Anesha: If you have a desire to start a business (whatever that may be), go and do it! Don't let anyone hold you back, not even yourself. Sometimes people don't believe in your entrepreneurial journey because it's too scary for them to understand, and that's okay — it's not meant for them to. Sometimes the journey will even scare you, but you have to keep going. You need to wake up everyday (even the days that you don't want to) and pursue your dream wholeheartedly. You don't have to make announcements; put in the work, and then show it. Let your work speak for you, and watch how evangelists of your brand follow suit. After you show it, go to the next thing. I always say that the current project or booking you're working on is what's booking you for the next thing, so always be on point, stay focused, and enjoy the journey.Read More
I have always wanted to get myself involved in things that not only affect me, but others—whether it's sexual orientation, gender, race, or for some of my friends, it's religion. But I had a hard time finding my voice. As a bi Afro-Latina woman and first generation American in my family on my mother's side, I've seen and heard and felt a lot of things.Read More
Liz: Can you tell us a bit about your background? What was growing up like for you?
Chanda: I grew up being raised by my grandmother, "Granny," who had the house where all the kids went to get a hot meal! She was always cooking and entertaining. She was always at home, her number was everyone's "emergency" number, and she influenced me to graduate from high school. But little did she know, she was planting the seed for me to become an event planner…
Liz: Your grandma sounds wonderful. How was she planting the seed?
Chanda: I wanted to be like her. She found joy in making dinner and setting a fancy table with Sunday china and having everyone over. She didn't like being in the spotlight, but she loved how everyone felt after they left...I didn't know that then, but that's what I loved and love to this day!Read More
Kanayo: My fiancée, now wife, bought me a camera for Christmas. So she tends to buy me enabling gifts when she notices a new interest I may have. I think I have an extreme personality, so say you give me 10-pound weights, I may end up a body builder, or you buy me a bike, I may start biking 20 miles a day. All of this happened by the way. So she gave me a camera, and it ended up as a photography business.Read More
Liz: So what does your business look like today, nine years later?
Liz: That's great to hear. And reassuring to all of us who are younger in our businesses.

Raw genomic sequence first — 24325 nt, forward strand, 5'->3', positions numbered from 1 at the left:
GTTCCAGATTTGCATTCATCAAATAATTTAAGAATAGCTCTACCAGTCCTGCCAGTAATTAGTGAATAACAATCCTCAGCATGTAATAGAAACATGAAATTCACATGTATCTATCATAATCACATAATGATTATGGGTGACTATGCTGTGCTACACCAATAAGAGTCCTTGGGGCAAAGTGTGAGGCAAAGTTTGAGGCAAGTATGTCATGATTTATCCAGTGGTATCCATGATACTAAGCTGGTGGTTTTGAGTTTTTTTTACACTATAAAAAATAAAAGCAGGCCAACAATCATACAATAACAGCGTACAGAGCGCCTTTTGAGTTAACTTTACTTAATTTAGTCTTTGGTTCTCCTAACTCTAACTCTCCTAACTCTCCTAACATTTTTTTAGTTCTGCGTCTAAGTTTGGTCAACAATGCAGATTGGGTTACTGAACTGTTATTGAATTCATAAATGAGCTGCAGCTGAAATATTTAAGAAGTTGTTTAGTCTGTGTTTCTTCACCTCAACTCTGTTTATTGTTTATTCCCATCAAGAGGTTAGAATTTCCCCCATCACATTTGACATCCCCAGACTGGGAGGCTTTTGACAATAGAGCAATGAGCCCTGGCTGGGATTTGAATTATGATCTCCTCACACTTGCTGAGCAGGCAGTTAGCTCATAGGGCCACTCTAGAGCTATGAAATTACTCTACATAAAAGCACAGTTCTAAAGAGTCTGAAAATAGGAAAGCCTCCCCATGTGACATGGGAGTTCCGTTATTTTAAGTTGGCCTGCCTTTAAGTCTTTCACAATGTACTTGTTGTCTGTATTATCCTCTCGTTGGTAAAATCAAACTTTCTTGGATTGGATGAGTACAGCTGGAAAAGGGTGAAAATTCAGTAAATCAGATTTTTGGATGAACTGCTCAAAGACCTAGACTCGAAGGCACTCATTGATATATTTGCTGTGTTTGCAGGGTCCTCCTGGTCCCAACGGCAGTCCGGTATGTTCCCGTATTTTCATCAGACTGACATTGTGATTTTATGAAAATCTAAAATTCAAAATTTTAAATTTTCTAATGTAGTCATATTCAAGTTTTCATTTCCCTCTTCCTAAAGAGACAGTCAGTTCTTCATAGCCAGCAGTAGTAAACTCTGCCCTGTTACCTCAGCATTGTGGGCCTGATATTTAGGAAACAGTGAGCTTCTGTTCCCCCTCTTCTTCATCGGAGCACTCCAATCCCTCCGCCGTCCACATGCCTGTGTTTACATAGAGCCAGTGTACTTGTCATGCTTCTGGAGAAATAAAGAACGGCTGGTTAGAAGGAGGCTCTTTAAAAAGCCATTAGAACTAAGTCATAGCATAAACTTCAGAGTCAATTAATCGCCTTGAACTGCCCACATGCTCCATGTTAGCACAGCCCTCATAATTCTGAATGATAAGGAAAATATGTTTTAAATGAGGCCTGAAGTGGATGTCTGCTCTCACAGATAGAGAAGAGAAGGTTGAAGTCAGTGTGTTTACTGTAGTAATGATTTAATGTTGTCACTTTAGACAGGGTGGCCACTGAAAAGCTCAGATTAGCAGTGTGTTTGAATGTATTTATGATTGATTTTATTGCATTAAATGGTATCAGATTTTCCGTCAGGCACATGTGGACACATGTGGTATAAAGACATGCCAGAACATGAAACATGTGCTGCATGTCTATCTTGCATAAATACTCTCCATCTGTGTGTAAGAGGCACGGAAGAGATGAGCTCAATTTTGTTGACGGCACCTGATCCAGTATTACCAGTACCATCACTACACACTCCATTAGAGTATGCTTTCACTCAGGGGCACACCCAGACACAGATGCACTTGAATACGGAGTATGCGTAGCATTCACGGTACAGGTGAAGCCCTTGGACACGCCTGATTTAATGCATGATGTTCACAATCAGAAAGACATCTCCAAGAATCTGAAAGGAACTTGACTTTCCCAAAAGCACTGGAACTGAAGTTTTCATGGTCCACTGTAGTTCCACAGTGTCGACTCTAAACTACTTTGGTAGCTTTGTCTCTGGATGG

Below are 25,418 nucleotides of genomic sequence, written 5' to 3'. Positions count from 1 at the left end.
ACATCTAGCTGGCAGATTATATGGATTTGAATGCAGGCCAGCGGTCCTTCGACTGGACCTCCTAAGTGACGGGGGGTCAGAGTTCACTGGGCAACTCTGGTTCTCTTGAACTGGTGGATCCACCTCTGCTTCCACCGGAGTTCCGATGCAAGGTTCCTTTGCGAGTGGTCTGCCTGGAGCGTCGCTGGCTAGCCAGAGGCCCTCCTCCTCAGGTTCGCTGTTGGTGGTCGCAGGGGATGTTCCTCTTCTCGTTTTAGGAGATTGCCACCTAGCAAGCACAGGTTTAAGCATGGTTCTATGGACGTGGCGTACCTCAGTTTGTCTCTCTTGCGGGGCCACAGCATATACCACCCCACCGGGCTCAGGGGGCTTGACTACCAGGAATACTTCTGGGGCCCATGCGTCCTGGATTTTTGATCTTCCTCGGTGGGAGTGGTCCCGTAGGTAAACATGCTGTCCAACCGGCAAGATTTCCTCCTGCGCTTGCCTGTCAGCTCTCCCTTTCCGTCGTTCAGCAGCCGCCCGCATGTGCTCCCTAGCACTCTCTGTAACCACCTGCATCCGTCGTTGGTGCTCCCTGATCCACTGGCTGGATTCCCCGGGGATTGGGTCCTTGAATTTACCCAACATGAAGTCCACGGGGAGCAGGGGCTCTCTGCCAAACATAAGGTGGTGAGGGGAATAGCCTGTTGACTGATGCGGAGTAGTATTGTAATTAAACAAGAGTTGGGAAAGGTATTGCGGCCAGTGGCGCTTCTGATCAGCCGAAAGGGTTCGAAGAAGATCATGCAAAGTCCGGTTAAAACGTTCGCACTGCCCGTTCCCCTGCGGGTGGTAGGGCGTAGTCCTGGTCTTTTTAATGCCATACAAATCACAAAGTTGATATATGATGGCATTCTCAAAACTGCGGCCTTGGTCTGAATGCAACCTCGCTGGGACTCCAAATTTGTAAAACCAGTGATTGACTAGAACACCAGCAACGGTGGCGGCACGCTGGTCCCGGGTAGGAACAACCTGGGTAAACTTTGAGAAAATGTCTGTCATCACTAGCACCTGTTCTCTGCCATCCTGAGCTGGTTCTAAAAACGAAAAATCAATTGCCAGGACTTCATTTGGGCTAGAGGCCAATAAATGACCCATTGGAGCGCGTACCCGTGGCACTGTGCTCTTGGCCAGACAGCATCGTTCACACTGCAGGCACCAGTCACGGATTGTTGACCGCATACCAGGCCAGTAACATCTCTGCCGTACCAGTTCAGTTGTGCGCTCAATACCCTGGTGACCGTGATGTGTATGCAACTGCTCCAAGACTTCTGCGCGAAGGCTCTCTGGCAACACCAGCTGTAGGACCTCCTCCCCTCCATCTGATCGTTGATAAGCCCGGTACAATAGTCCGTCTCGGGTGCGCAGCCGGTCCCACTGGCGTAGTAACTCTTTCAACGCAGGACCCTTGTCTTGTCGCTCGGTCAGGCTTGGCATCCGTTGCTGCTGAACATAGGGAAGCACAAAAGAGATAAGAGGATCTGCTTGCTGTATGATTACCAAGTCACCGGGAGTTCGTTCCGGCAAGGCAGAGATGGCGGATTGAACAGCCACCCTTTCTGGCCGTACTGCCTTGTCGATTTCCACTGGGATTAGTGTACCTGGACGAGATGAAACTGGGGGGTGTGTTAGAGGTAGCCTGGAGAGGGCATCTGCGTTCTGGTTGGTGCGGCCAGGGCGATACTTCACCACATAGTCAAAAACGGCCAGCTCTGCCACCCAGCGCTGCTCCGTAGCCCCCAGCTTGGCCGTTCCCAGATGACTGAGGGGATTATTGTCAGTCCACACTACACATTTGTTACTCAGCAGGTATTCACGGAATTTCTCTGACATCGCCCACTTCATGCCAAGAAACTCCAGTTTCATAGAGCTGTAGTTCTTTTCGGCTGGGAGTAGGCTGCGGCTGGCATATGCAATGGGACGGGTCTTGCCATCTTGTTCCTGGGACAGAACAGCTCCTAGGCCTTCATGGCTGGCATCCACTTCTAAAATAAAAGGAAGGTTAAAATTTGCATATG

Amy: I've had opportunities that I never would have imagined nine years ago. I moved here with 2K in my bank account with a hope and a dream. I had no apartment; I slept on my aunt's couch for months, but slowly I've made a way. Nine years later, I live in a brownstone and make enough money to support myself, my family, and then some... So that makes me proud of myself.Read More
I was definitely sipping the Kool-Aid growing up, thinking somehow I was an exception to the rule. That changed a few years ago after a horrible experience with some police officers. It was the October before the Mike Brown shooting. I thought a middle class upbringing, pearls, and dresses were going to save me. But I learned that to some people, all I ever will be is black and a problem. I hated it. I hated the microaggressions I denied were problems. It was really an unlearning of a bunch of different things. It was being honest about how I felt as a black woman in a world that hates black women. It grew into advocating for everyone else who gets sidelined into the margins. I learned to listen and I learned to speak up and out.Read More
We spoke with Erika Swift, the owner of J&E Designs and The Bridal Loft in Phoenix, Arizona, about her experience growing up in a predominantly white community and finding her voice in the wedding industry to advocate for couples of color.Read More
Tomayia Colvin, a portrait photographer and educator in Houston, is a well-known leader and activist in our community. She is a children's book author, a doctoral student in the field of educational leadership, and she works with conferences to connect them with talented and diverse speakers and educators.Read More
Liz: I love that. When you speak of challenging clients, are you challenging them in specifically creative/design ways? Or are you willing to challenge client's assumptions around race, gender, sexuality, etc.?
Ashley: Yes. I'm constantly fighting the fight to change people's perspectives about people and how we approach them. Talk to them. Have a conversation with them. I speak of "target markets" in regards to connection points. They can be purple, gay, short, whatever...if a person connects to your message, it's because it's been crafted in authenticity, and their micro-qualities don't dictate generality. And the message part is indifferent...truly it's about authentic connections, no matter the person's make-up.Read More
Liz: Is there anything else you would like to share with folks reading who are also working to find their own place and their own identity?
Bri: I would say to others that it starts with stepping out of the denial. Don’t deny how you feel or think because it is beautiful, and it is you. Once you stop denying you can start loving, and that extends to yourself.Read More